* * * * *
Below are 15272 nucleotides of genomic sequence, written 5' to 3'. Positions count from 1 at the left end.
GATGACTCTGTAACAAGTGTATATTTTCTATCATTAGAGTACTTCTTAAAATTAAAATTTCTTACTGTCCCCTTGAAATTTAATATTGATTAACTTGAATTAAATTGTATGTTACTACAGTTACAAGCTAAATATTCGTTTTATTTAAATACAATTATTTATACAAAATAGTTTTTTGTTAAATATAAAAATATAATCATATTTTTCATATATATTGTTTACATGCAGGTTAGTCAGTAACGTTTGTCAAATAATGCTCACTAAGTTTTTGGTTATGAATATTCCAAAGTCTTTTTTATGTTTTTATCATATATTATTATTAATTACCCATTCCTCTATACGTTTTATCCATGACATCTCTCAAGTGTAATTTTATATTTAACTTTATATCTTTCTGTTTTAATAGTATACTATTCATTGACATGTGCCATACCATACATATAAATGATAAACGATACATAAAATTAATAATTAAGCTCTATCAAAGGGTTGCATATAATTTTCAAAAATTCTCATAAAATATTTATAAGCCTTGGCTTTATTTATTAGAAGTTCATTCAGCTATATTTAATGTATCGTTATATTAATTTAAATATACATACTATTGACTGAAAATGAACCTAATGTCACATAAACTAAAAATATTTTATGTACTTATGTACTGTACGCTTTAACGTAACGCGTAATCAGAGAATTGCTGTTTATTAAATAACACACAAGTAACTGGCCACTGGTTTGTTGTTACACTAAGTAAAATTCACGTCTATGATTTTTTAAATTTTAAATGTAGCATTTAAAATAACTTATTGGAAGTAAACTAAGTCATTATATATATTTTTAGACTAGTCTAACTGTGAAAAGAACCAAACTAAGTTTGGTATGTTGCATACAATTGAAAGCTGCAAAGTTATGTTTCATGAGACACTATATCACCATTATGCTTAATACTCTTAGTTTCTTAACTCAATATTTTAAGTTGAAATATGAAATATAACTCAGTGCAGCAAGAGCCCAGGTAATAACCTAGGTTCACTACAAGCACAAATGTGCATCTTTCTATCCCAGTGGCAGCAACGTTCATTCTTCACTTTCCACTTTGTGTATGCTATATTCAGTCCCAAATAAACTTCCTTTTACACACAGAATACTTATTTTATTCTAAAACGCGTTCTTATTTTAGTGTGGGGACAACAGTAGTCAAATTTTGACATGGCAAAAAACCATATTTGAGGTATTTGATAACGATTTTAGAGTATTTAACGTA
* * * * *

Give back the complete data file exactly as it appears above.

Below are 15272 nucleotides of genomic sequence, written 5' to 3'. Positions count from 1 at the left end.
GATGACTCTGTAACAAGTGTATATTTTCTATCATTAGAGTACTTCTTAAAATTAAAATTTCTTACTGTCCCCTTGAAATTTAATATTGATTAACTTGAATTAAATTGTATGTTACTACAGTTACAAGCTAAATATTCGTTTTATTTAAATACAATTATTTATACAAAATAGTTTTTTGTTAAATATAAAAATATAATCATATTTTTCATATATATTGTTTACATGCAGGTTAGTCAGTAACGTTTGTCAAATAATGCTCACTAAGTTTTTGGTTATGAATATTCCAAAGTCTTTTTTATGTTTTTATCATATATTATTATTAATTACCCATTCCTCTATACGTTTTATCCATGACATCTCTCAAGTGTAATTTTATATTTAACTTTATATCTTTCTGTTTTAATAGTATACTATTCATTGACATGTGCCATACCATACATATAAATGATAAACGATACATAAAATTAATAATTAAGCTCTATCAAAGGGTTGCATATAATTTTCAAAAATTCTCATAAAATATTTATAAGCCTTGGCTTTATTTATTAGAAGTTCATTCAGCTATATTTAATGTATCGTTATATTAATTTAAATATACATACTATTGACTGAAAATGAACCTAATGTCACATAAACTAAAAATATTTTATGTACTTATGTACTGTACGCTTTAACGTAACGCGTAATCAGAGAATTGCTGTTTATTAAATAACACACAAGTAACTGGCCACTGGTTTGTTGTTACACTAAGTAAAATTCACGTCTATGATTTTTTAAATTTTAAATGTAGCATTTAAAATAACTTATTGGAAGTAAACTAAGTCATTATATATATTTTTAGACTAGTCTAACTGTGAAAAGAACCAAACTAAGTTTGGTATGTTGCATACAATTGAAAGCTGCAAAGTTATGTTTCATGAGACACTATATCACCATTATGCTTAATACTCTTAGTTTCTTAACTCAATATTTTAAGTTGAAATATGAAATATAACTCAGTGCAGCAAGAGCCCAGGTAATAACCTAGGTTCACTACAAGCACAAATGTGCATCTTTCTATCCCAGTGGCAGCAACGTTCATTCTTCACTTTCCACTTTGTGTATGCTATATTCAGTCCCAAATAAACTTCCTTTTACACACAGAATACTTATTTTATTCTAAAACGCGTTCTTATTTTAGTGTGGGGACAACAGTAGTCAAATTTTGACATGGCAAAAAACCATATTTGAGGTATTTGATAACGATTTTAGAGTATTTAACGTA